Jul 19 2017

Documentaries Abstract: the art of design & The Defiant Ones offer insights on how people create


I’ve been watching the Netflix series Abstract: the Art of Design and the HBO series, The Defiant Ones. Abstract features interviews with different kinds of designers: an illustrator, an architect, a graphic designer, etc. The Defiant Ones is about the careers and collaboration of hip hop artist Dr. Dre and music producer Jimmy Iovine. There are 8 episodes of Abstract on Netflix. The Defiant Ones is a four-part series on HBO.

An observation that artists from both series make is that art captures moments in the human condition that are familiar and common. We see a painting or photograph, hear songs, read and watch stories that remind us of something in our experiences. Artists take the elements of design for their particular mediums and use them to capture moments and tell stories in fresh ways.

Every art form has it’s own set of elements. The language of music is rhythm, melody, harmony, timbre, form, and dynamics. Pop music tells familiar stories in new and authentic ways. A live musical performance, and certainly music video, incorporates visual elements as well as sound to convey message. Writers use narrative devices and style techniques to arrange words on a page. Filmmakers add visual language and sound to narrative. Realistic art and photography work with visual elements like shape, color, shadow, arrangement, texture, weight, etc. to tell a story.

With abstract design and instrumental music the story is less obvious. Sometimes an image evokes a memory through shape, color, size, tone. Basic shapes and color reference icons that relate to common experience. And yet what we see may represent but does not duplicate a tangible thing. Illustrator Christoph Niemann, who is featured in the first episode of Abstract says, “My goal is speak visuals the way a pianist speaks piano.”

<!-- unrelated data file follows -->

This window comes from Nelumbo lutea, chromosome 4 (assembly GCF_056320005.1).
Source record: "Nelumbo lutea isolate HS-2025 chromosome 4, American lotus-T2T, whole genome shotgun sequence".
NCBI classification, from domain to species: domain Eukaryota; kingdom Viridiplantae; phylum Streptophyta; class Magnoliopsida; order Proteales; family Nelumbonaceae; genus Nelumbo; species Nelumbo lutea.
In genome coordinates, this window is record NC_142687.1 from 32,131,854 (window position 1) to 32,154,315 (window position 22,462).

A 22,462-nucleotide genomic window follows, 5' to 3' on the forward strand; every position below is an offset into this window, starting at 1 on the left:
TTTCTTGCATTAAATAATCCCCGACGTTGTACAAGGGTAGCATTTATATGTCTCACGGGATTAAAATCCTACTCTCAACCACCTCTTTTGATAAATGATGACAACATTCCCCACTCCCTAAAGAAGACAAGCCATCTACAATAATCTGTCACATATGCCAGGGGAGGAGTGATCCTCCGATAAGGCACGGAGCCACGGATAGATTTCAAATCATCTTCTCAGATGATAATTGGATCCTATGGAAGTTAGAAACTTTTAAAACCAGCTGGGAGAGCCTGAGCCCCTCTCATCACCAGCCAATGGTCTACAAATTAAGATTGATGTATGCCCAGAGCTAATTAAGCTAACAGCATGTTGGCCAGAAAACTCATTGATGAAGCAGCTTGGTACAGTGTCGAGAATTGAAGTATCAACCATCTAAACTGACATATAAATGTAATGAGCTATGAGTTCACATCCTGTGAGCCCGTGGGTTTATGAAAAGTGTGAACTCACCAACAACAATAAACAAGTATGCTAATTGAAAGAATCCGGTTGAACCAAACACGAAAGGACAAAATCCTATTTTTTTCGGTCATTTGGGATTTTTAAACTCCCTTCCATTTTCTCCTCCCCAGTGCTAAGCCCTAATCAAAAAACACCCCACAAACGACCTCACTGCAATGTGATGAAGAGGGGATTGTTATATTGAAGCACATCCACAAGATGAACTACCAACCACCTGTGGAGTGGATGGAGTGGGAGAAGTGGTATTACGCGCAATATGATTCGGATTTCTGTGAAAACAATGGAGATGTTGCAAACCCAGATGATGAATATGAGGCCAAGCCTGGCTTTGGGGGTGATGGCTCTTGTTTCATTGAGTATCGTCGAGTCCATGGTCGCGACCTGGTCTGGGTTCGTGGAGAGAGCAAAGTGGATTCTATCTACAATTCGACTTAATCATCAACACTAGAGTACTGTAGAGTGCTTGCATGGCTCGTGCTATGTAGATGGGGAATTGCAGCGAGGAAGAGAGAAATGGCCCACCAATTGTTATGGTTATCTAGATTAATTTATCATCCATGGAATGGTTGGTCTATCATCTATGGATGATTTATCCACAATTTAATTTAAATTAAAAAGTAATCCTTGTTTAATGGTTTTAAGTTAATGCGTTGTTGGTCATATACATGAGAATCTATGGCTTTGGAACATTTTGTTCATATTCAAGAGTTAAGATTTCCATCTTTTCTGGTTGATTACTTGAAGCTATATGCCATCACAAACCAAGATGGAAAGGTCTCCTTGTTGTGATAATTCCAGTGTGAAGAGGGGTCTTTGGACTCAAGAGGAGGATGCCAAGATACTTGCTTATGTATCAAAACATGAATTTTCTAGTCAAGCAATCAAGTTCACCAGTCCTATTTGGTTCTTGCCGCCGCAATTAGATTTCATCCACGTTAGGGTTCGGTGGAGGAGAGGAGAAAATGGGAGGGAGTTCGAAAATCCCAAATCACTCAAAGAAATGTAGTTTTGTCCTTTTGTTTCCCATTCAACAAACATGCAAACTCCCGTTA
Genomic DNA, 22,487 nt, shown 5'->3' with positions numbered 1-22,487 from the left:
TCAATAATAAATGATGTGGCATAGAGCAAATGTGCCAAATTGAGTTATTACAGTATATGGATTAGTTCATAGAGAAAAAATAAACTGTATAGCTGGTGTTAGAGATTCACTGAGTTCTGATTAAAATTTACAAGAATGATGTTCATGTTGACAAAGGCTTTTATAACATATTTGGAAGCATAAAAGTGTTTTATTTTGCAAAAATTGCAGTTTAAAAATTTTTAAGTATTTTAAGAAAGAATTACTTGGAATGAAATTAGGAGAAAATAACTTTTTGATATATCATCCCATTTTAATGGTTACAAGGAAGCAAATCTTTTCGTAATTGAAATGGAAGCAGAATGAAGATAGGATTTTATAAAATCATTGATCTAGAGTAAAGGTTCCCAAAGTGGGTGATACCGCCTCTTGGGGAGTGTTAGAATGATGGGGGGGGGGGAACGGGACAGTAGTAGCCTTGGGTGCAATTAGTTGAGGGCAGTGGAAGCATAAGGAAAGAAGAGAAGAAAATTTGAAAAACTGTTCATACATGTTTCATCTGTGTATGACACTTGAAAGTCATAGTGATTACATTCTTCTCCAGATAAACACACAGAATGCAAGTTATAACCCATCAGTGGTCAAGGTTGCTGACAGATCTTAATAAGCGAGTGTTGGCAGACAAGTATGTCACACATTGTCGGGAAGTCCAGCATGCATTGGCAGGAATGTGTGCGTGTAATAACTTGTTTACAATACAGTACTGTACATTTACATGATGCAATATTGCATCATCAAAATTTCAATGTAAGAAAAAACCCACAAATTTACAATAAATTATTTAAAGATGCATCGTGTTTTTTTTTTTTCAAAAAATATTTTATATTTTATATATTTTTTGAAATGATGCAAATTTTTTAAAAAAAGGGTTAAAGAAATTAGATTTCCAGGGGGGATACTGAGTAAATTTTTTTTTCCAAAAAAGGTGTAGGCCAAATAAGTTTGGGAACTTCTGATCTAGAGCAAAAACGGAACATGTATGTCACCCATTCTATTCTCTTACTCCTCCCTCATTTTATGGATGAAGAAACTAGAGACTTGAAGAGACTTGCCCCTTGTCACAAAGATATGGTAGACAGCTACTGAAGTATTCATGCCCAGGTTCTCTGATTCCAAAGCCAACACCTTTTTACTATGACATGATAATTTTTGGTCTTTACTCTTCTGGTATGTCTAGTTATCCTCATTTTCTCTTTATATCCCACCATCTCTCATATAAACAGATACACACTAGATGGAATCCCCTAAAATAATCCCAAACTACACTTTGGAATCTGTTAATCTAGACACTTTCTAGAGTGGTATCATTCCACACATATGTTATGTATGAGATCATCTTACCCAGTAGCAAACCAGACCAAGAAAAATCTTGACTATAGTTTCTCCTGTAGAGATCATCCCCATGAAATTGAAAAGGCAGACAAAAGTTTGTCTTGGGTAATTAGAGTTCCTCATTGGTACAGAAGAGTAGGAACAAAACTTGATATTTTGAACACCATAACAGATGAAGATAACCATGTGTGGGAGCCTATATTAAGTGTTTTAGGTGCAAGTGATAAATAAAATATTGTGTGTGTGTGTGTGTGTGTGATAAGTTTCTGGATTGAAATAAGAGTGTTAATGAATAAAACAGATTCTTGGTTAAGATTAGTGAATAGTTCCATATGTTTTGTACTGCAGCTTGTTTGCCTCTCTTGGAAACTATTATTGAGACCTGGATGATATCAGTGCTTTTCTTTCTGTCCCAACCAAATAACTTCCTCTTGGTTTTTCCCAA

Both series explore what is involved in the creative process.  These were my take-aways:

Message: Photographer Platon believes that “What’s important is the story, the message.” As a graphic designer Paula Scher emphasizes simplicity,  finding “the essential that opens you to the core idea or emotion.”

Inspiration.  Niemann echoes an idea that Stephen King talks about in On Writing. Professional artists cannot expect to only work when feeling inspired. Niemann believes “feeling good in the process turns out lower quality work.” Paula Scher counters that she needs to be in “a state of play” to create anything. When inspiration does show up Dr. Dre will stay in the studio for days “because that train doesn’t come along all the time.”

Process. Schier says that tools should never take precedence over the work.  Photon prepares for a photoshoot by asking “What can I learn from this person? What questions about the human condition can this person communicate?” He uses the same set and camera for every portrait. Niemann uses Lego blocks to help abstract shapes. Each artist figures out what works for them and usually sticks with that.

Editing. “I need to be a much more ruthless editor and a much more careless artist,” says Niemann.  Another quote about editing I love is in the 2000 film,  Finding Forrester. Sean Connery say, “You write the first draft with your heart, and you rewrite with your head.” Artists can be so critical of themselves. Sometimes someone else needs to help the artist sort out what is and isn’t worth putting out into the world.

Careers and Experience. Jimmy Iovine’s story about becoming a producer illustrates the process of gaining experience. He kept showing up, paying attention, asking questions, and working out of his comfort zone. Being well-known or well-paid as an artist is usually part talent, part hard work, and part luck. Almost every artist has a serendipity story that accounts for gaining the opportunity to be famous. The creative process and the satisfaction of making something is the motivating force. With more than 40 years of experience, Schier still asks “What can I make next?”